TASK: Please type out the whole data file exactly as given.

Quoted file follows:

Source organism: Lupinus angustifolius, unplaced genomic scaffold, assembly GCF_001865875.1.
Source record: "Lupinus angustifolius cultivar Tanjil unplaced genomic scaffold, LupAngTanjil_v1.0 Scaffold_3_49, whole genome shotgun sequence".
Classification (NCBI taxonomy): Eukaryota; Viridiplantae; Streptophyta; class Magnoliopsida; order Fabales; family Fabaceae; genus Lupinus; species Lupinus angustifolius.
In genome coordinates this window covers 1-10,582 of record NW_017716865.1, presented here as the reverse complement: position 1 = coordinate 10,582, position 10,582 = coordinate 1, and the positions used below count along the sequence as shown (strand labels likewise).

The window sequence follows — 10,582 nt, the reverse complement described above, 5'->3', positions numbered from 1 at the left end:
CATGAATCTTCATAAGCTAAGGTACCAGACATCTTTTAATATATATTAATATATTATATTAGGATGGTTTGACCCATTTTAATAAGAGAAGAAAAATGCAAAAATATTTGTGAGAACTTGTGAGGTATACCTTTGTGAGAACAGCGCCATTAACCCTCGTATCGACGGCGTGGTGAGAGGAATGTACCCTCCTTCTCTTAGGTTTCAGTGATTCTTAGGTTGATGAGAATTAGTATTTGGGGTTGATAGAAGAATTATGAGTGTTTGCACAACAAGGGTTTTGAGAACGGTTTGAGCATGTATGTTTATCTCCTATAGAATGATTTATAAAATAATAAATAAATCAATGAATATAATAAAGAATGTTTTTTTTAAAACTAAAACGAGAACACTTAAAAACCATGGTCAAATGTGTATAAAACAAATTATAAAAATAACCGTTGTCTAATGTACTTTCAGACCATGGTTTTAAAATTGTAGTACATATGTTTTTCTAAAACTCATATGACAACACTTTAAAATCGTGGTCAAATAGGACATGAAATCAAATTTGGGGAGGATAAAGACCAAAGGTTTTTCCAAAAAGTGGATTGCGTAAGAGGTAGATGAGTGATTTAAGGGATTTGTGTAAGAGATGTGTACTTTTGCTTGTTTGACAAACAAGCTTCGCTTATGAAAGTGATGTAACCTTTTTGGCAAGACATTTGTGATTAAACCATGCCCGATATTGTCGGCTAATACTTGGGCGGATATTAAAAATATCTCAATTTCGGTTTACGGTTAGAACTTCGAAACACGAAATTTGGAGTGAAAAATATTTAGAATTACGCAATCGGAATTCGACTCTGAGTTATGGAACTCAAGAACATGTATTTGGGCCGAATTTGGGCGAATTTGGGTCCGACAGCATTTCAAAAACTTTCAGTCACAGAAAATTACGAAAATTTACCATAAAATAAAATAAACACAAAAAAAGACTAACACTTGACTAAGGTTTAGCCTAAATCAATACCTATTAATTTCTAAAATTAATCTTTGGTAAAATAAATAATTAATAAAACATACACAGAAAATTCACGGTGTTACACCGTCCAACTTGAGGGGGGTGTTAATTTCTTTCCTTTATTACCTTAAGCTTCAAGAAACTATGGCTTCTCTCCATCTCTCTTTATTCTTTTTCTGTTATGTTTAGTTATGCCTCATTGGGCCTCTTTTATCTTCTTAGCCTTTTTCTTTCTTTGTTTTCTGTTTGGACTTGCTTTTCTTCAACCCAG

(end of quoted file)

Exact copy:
Source organism: Lupinus angustifolius, unplaced genomic scaffold, assembly GCF_001865875.1.
Source record: "Lupinus angustifolius cultivar Tanjil unplaced genomic scaffold, LupAngTanjil_v1.0 Scaffold_3_49, whole genome shotgun sequence".
Classification (NCBI taxonomy): Eukaryota; Viridiplantae; Streptophyta; class Magnoliopsida; order Fabales; family Fabaceae; genus Lupinus; species Lupinus angustifolius.
In genome coordinates this window covers 1-10,582 of record NW_017716865.1, presented here as the reverse complement: position 1 = coordinate 10,582, position 10,582 = coordinate 1, and the positions used below count along the sequence as shown (strand labels likewise).

The window sequence follows — 10,582 nt, the reverse complement described above, 5'->3', positions numbered from 1 at the left end:
CATGAATCTTCATAAGCTAAGGTACCAGACATCTTTTAATATATATTAATATATTATATTAGGATGGTTTGACCCATTTTAATAAGAGAAGAAAAATGCAAAAATATTTGTGAGAACTTGTGAGGTATACCTTTGTGAGAACAGCGCCATTAACCCTCGTATCGACGGCGTGGTGAGAGGAATGTACCCTCCTTCTCTTAGGTTTCAGTGATTCTTAGGTTGATGAGAATTAGTATTTGGGGTTGATAGAAGAATTATGAGTGTTTGCACAACAAGGGTTTTGAGAACGGTTTGAGCATGTATGTTTATCTCCTATAGAATGATTTATAAAATAATAAATAAATCAATGAATATAATAAAGAATGTTTTTTTTAAAACTAAAACGAGAACACTTAAAAACCATGGTCAAATGTGTATAAAACAAATTATAAAAATAACCGTTGTCTAATGTACTTTCAGACCATGGTTTTAAAATTGTAGTACATATGTTTTTCTAAAACTCATATGACAACACTTTAAAATCGTGGTCAAATAGGACATGAAATCAAATTTGGGGAGGATAAAGACCAAAGGTTTTTCCAAAAAGTGGATTGCGTAAGAGGTAGATGAGTGATTTAAGGGATTTGTGTAAGAGATGTGTACTTTTGCTTGTTTGACAAACAAGCTTCGCTTATGAAAGTGATGTAACCTTTTTGGCAAGACATTTGTGATTAAACCATGCCCGATATTGTCGGCTAATACTTGGGCGGATATTAAAAATATCTCAATTTCGGTTTACGGTTAGAACTTCGAAACACGAAATTTGGAGTGAAAAATATTTAGAATTACGCAATCGGAATTCGACTCTGAGTTATGGAACTCAAGAACATGTATTTGGGCCGAATTTGGGCGAATTTGGGTCCGACAGCATTTCAAAAACTTTCAGTCACAGAAAATTACGAAAATTTACCATAAAATAAAATAAACACAAAAAAAGACTAACACTTGACTAAGGTTTAGCCTAAATCAATACCTATTAATTTCTAAAATTAATCTTTGGTAAAATAAATAATTAATAAAACATACACAGAAAATTCACGGTGTTACACCGTCCAACTTGAGGGGGGTGTTAATTTCTTTCCTTTATTACCTTAAGCTTCAAGAAACTATGGCTTCTCTCCATCTCTCTTTATTCTTTTTCTGTTATGTTTAGTTATGCCTCATTGGGCCTCTTTTATCTTCTTAGCCTTTTTCTTTCTTTGTTTTCTGTTTGGACTTGCTTTTCTTCAACCCAG